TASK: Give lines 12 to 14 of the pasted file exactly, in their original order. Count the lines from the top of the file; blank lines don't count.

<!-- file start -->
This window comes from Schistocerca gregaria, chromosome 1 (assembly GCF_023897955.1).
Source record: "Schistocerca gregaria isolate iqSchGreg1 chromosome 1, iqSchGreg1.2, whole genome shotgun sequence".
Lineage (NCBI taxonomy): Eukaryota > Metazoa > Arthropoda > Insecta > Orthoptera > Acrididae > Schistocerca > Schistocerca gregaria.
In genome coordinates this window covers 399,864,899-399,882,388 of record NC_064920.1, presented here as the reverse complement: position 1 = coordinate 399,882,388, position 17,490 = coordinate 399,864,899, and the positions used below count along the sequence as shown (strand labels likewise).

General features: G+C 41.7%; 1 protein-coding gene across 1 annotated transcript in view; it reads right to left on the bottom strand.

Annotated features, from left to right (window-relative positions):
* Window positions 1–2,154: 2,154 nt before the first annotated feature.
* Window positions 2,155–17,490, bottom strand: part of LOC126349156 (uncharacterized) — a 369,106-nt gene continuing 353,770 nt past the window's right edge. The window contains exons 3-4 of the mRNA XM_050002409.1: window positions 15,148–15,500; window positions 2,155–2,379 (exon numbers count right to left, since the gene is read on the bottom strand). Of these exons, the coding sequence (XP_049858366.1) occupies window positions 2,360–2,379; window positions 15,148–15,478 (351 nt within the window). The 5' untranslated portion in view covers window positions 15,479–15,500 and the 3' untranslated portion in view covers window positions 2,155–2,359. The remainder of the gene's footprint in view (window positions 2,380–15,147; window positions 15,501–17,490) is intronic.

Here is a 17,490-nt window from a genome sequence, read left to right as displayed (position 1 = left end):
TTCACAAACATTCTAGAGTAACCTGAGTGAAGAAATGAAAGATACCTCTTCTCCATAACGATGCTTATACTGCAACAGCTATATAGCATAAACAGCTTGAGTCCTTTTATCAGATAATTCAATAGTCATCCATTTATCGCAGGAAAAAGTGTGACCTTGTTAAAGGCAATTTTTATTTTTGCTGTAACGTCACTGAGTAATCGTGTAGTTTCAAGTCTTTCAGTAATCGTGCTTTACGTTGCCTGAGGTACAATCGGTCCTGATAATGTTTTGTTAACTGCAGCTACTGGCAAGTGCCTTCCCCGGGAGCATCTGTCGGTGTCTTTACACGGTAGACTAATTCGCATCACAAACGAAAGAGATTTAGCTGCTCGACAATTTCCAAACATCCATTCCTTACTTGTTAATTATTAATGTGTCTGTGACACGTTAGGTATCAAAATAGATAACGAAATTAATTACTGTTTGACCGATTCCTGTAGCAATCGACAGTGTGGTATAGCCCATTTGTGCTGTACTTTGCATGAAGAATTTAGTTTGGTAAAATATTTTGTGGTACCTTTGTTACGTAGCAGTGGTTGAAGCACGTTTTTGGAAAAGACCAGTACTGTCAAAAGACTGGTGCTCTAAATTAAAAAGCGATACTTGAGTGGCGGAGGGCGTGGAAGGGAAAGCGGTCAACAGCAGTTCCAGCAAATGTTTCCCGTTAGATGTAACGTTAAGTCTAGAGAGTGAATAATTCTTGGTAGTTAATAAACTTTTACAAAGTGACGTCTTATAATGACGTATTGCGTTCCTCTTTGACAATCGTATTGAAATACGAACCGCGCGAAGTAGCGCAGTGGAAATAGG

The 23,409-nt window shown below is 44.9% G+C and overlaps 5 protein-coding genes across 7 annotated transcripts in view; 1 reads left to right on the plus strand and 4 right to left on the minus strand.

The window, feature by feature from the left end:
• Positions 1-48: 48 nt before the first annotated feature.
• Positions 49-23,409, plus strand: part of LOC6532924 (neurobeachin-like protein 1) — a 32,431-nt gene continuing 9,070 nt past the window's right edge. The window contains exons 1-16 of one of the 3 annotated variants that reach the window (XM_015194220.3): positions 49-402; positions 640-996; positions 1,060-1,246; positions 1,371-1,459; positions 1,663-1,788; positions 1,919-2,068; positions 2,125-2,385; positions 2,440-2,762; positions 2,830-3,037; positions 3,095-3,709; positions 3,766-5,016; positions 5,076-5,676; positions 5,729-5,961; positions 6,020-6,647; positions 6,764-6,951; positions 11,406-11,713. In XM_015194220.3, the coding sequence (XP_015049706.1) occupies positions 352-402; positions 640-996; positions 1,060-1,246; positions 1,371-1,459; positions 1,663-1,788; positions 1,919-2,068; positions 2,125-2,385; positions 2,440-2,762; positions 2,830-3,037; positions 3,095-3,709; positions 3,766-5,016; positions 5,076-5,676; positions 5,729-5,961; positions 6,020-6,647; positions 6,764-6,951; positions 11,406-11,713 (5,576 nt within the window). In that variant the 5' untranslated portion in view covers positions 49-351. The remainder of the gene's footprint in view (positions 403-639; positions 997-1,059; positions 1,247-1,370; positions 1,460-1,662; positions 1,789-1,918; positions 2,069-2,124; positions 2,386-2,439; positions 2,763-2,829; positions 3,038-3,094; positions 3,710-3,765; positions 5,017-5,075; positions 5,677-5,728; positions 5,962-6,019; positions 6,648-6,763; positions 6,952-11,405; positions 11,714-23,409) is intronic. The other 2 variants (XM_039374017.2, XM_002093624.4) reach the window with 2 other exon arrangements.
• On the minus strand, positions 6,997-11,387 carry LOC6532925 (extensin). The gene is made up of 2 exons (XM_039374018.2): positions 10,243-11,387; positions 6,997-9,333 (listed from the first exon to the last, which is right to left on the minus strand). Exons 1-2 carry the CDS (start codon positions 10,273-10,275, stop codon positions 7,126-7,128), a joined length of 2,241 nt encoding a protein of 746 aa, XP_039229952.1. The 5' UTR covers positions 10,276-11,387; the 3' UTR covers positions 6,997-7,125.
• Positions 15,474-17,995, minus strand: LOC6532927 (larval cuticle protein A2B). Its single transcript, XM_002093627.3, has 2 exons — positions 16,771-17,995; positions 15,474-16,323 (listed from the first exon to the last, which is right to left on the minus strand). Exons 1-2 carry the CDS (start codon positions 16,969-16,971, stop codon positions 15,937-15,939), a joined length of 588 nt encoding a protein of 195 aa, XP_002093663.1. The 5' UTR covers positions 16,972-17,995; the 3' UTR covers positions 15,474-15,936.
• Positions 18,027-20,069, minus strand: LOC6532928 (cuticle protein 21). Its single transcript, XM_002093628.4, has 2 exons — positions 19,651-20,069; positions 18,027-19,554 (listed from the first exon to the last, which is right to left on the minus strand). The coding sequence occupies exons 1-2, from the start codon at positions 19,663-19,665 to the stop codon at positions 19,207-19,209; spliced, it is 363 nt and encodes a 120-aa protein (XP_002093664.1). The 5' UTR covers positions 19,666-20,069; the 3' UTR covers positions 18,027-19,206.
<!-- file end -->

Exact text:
The window, feature by feature from the left end:
• Positions 1-48: 48 nt before the first annotated feature.
• Positions 49-23,409, plus strand: part of LOC6532924 (neurobeachin-like protein 1) — a 32,431-nt gene continuing 9,070 nt past the window's right edge. The window contains exons 1-16 of one of the 3 annotated variants that reach the window (XM_015194220.3): positions 49-402; positions 640-996; positions 1,060-1,246; positions 1,371-1,459; positions 1,663-1,788; positions 1,919-2,068; positions 2,125-2,385; positions 2,440-2,762; positions 2,830-3,037; positions 3,095-3,709; positions 3,766-5,016; positions 5,076-5,676; positions 5,729-5,961; positions 6,020-6,647; positions 6,764-6,951; positions 11,406-11,713. In XM_015194220.3, the coding sequence (XP_015049706.1) occupies positions 352-402; positions 640-996; positions 1,060-1,246; positions 1,371-1,459; positions 1,663-1,788; positions 1,919-2,068; positions 2,125-2,385; positions 2,440-2,762; positions 2,830-3,037; positions 3,095-3,709; positions 3,766-5,016; positions 5,076-5,676; positions 5,729-5,961; positions 6,020-6,647; positions 6,764-6,951; positions 11,406-11,713 (5,576 nt within the window). In that variant the 5' untranslated portion in view covers positions 49-351. The remainder of the gene's footprint in view (positions 403-639; positions 997-1,059; positions 1,247-1,370; positions 1,460-1,662; positions 1,789-1,918; positions 2,069-2,124; positions 2,386-2,439; positions 2,763-2,829; positions 3,038-3,094; positions 3,710-3,765; positions 5,017-5,075; positions 5,677-5,728; positions 5,962-6,019; positions 6,648-6,763; positions 6,952-11,405; positions 11,714-23,409) is intronic. The other 2 variants (XM_039374017.2, XM_002093624.4) reach the window with 2 other exon arrangements.